Guy Ritchie’s ‘Operation Fortune: Ruse de guerre’ sputters

When a mysterious, $10 billion object is stolen at the start of “Operation Fortune: Ruse de guerre” and the British government wants it back, an intelligence chief says, “I need a creative cunning and unconventional vision to retrieve this kind of mercurial threat.”

Creative cunning and unconventional vision has, in the past, been what director Guy Ritchie has brought with great success to the tired heist and spy genres. 

movie review

Running time: 114 minutes. Rated R (language and violence.) In theaters.

In films like 2019’s “The Gentlemen,” he’d have the usually dapper Hugh Grant play a sleazy journalist who refers to England only as “Angleterre” in an East End accent, and in 2021’s “Wrath of Man” he showcased frequent collaborator Jason Statham’s ability to switch from hilarious to killing machine.

With this director, we’re never so much watching an espionage or crime movie as enjoying another off-the-rails Guy Ritchie attraction. 

That is, until “Operation Fortune,” the co-writer and director’s most uninspired movie in a minute. Lazily bopping around to exotic locales like Cannes, France, Antalya, Turkey, and Doha, Qatar, it’s a generic collage of mega-yachts, luxe hotels, fancy parties, disguised identities and tame fights that add up to a big nothing.

Fortune (Jason Statham), Danny (Josh Hartnett) and Sarah (Aubrey Plaza) search the world to recover a stolen, dangerous item.
Fortune (Jason Statham), Danny (Josh Hartnett) and Sarah (Aubrey Plaza) search the world to recover a stolen, dangerous item.

Worry not about your blood pressure at “Ruse de guerre.” One chase scene in sunny Antalya, with actor Max Beesley on a vespa, is downright soothing. The only factor making it an action sequence at all is the drag-and-drop pursuit music — otherwise it’s a swell drive through town. For accuracy’s sake, they should change the song to “Vacation” by the Go-Gos.

It all amounts to pushing a broken-down plot down the highway. The swiped device turns out to be high-tech “AI,” which is rapidly becoming Bitcoin’s annoying-dinner-conversation successor, and a mercenary group led by Nathan (Cary Elwes) and including Statham’s Orson Fortune, Aubrey Plaza’s Sarah and Bugzy Malone’s JJ gets roped in to retrieve it.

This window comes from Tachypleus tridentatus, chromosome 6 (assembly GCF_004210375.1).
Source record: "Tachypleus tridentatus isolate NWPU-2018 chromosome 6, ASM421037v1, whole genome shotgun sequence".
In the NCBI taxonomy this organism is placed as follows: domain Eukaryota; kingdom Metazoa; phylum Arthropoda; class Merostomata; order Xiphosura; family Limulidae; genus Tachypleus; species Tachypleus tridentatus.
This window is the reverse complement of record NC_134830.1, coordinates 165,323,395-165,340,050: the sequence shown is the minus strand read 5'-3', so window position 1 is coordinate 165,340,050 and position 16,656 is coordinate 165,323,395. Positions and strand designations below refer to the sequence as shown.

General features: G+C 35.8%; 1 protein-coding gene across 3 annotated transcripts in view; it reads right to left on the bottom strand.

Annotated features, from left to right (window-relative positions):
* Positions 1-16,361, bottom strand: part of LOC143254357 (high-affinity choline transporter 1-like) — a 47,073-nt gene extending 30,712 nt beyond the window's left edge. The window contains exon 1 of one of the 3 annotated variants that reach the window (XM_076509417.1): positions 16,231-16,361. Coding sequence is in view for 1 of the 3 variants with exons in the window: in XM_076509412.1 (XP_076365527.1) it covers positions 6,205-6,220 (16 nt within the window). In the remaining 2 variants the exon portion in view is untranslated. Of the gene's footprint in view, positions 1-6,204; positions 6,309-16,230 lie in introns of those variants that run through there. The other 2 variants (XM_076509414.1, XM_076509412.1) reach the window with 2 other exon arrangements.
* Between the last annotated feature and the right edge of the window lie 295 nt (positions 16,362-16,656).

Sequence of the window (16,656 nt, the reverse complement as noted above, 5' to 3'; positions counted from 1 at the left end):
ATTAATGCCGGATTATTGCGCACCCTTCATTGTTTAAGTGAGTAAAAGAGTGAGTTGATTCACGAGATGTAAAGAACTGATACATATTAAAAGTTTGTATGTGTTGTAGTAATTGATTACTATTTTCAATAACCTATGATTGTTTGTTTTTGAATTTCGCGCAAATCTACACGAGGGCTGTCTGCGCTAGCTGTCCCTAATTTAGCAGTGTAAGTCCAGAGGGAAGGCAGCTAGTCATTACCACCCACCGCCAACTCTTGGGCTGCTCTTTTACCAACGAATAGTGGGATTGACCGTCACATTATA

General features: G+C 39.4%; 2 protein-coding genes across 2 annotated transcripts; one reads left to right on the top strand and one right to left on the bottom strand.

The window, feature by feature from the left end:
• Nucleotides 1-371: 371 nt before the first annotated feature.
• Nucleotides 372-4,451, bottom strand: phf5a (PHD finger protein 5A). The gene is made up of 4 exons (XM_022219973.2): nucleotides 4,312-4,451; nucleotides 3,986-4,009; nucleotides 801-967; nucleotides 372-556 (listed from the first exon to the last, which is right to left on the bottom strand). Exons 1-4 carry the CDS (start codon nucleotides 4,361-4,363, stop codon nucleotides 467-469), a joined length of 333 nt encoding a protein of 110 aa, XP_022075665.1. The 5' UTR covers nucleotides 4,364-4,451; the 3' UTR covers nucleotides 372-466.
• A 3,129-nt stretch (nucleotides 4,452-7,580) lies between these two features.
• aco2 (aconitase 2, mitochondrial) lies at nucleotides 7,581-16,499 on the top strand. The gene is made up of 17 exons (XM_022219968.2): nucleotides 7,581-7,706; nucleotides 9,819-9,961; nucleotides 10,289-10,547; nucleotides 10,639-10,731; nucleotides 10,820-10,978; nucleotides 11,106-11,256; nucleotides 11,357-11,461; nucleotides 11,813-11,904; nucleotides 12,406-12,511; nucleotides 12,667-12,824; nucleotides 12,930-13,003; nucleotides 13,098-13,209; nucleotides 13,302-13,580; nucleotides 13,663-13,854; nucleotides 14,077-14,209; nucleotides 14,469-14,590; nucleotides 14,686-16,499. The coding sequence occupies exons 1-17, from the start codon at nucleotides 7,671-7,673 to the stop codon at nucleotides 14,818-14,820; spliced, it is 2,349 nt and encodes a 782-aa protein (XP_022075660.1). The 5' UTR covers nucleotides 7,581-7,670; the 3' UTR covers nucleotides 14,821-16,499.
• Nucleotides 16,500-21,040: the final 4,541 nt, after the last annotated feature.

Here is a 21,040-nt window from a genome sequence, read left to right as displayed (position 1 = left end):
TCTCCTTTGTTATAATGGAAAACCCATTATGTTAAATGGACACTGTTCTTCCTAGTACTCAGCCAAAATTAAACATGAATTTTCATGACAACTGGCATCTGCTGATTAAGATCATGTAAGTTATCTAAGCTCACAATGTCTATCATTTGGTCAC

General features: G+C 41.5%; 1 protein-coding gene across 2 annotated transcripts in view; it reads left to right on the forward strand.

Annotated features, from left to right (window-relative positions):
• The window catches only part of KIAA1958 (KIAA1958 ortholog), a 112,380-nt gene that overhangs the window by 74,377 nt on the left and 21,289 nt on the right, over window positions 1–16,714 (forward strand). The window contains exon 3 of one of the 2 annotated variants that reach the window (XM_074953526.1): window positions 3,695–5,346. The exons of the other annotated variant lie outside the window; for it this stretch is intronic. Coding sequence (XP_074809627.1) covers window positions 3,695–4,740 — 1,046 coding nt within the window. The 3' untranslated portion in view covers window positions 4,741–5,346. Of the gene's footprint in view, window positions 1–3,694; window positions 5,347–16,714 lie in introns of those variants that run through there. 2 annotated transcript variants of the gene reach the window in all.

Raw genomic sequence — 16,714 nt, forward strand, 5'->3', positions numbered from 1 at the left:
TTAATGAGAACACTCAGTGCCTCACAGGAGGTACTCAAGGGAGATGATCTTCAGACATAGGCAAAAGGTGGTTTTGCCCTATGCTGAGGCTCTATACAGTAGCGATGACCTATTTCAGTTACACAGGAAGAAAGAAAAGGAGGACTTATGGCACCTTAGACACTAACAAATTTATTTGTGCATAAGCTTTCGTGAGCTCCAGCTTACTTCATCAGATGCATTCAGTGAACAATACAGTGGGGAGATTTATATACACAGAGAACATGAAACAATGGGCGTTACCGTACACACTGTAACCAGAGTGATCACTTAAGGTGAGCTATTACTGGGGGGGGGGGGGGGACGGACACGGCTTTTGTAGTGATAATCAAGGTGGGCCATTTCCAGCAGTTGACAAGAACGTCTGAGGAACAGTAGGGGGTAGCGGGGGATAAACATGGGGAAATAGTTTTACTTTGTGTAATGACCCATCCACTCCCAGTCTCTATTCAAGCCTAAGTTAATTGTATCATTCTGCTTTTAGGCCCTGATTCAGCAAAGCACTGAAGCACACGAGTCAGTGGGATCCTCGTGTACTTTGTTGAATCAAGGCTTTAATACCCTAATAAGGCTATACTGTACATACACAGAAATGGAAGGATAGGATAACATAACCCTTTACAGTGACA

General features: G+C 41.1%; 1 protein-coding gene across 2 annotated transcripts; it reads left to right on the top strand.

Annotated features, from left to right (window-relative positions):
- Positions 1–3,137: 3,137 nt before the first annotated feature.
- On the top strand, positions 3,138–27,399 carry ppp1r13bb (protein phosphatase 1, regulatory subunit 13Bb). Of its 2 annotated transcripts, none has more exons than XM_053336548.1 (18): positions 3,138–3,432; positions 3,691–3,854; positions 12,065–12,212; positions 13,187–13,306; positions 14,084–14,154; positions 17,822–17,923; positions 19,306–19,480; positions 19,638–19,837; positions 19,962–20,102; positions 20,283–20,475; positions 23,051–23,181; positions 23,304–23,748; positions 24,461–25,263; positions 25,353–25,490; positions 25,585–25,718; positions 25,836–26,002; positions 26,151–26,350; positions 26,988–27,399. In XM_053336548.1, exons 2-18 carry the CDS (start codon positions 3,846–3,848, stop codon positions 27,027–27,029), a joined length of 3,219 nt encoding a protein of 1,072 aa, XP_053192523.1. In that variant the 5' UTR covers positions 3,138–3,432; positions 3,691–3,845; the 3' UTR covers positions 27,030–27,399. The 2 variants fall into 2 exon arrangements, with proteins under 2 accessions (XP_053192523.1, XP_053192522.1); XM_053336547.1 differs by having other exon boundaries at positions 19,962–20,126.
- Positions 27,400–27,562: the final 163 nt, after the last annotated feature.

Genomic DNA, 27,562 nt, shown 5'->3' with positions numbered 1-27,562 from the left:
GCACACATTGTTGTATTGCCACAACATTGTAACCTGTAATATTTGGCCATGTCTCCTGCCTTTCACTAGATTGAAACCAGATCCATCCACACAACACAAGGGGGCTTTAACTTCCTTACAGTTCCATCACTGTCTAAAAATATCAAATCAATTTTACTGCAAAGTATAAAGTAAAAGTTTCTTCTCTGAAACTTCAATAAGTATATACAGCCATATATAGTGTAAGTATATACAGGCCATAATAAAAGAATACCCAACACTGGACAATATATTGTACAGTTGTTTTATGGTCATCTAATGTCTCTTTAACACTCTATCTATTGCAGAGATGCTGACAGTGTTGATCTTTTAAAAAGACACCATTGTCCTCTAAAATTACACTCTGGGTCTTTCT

They also blackmail a movie star named Danny Francesco (Josh Hartnett, blending in with the scenery) into helping them with their scheme. And Grant is back, cockney accent and all, as a nefarious rich dude who’s far less fun than his “Gentlemen” role.

Hugh Grant's reunion with director Guy Ritchie is far less successful than "The Gentlemen."
Hugh Grant’s reunion with director Guy Ritchie is far less successful than “The Gentlemen.”

If you like Statham’s shtick — I do — he tends to be the high point of the film. The old dog’s learned no new tricks, but what’s wrong with fetch? There are, however, some missed opportunities with his character as written. Fortune’s defining characteristic, outside of being badass, is he likes overlong vacations and preposterously expensive amenities: private jets, 1982 bottles of wine, etc. But, in a typical 2023 move, his organization starts cutting back on his expenses at the start of the movie. Ritchie should’ve done more with that gag throughout.

While Statham sticks to what he knows, Plaza pushes aside her signature dry deliveries and doesn’t attempt a more exaggerated type, either. Rather settles on an indistinct, awkward middle. Actually, the very funny actress was a strange choice to pair with Statham from the start because, well, neither of them ever shows much enthusiasm in anything. Together, they’re like a sexy “American Gothic.”

And, on the whole, energy is what this “Ruse” is missing.